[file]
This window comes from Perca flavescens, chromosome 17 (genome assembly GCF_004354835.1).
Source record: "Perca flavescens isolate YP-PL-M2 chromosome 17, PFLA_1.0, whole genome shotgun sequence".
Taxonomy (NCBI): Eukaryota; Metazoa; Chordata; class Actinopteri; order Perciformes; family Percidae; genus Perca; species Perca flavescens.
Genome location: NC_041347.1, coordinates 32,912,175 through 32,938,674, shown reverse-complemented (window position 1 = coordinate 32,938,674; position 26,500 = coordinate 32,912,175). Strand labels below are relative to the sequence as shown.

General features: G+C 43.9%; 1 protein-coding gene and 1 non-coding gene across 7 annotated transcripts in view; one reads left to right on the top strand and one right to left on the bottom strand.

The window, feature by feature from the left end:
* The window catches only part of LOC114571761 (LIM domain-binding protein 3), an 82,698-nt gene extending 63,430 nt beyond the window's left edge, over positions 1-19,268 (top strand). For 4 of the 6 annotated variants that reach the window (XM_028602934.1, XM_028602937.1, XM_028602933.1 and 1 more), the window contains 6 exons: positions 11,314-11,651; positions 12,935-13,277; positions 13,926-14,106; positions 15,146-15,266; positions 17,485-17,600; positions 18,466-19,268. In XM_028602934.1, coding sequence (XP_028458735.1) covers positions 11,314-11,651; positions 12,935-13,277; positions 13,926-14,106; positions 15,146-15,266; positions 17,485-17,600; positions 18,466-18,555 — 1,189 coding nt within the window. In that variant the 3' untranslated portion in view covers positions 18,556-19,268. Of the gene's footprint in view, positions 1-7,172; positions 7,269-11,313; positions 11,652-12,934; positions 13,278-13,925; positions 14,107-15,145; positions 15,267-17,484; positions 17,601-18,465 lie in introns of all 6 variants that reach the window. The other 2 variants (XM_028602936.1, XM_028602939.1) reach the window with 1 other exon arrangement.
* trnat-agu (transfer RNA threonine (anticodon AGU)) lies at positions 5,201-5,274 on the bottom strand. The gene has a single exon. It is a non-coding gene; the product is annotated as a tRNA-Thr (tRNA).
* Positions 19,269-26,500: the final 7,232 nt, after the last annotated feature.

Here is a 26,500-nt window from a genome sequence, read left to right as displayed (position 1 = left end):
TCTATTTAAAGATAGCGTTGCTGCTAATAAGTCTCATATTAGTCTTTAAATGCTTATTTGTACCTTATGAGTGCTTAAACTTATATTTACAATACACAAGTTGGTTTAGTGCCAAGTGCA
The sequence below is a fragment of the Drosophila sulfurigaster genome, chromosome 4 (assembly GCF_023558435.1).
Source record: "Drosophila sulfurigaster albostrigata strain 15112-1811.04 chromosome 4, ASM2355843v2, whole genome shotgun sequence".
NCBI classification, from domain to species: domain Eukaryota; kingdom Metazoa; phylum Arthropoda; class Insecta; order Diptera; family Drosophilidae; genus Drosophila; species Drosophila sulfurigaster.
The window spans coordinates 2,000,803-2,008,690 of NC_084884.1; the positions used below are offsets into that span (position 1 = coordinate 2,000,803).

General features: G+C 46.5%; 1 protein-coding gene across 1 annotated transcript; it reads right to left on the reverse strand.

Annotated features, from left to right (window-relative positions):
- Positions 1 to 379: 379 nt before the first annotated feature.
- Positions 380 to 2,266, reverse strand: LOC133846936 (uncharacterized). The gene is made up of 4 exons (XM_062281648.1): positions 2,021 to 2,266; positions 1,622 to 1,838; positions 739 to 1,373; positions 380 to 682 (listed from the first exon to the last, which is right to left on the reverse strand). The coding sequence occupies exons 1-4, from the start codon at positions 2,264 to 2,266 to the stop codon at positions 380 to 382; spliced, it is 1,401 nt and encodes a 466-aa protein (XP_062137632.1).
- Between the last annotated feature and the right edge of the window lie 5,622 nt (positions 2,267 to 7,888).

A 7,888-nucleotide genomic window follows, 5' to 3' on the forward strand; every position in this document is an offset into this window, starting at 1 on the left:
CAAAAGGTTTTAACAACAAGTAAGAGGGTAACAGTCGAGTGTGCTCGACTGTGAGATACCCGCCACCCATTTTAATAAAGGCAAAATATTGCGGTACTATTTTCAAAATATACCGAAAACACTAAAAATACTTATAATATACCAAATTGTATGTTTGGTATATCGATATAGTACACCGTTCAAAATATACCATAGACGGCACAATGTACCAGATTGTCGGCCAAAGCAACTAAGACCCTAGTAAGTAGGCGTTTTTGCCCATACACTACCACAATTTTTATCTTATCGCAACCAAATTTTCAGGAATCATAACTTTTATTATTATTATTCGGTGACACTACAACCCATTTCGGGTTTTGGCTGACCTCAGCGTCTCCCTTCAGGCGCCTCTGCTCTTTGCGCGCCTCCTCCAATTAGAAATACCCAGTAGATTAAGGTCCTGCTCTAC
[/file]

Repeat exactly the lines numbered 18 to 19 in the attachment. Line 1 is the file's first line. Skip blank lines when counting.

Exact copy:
- Positions 1 to 379: 379 nt before the first annotated feature.
- Positions 380 to 2,266, reverse strand: LOC133846936 (uncharacterized). The gene is made up of 4 exons (XM_062281648.1): positions 2,021 to 2,266; positions 1,622 to 1,838; positions 739 to 1,373; positions 380 to 682 (listed from the first exon to the last, which is right to left on the reverse strand). The coding sequence occupies exons 1-4, from the start codon at positions 2,264 to 2,266 to the stop codon at positions 380 to 382; spliced, it is 1,401 nt and encodes a 466-aa protein (XP_062137632.1).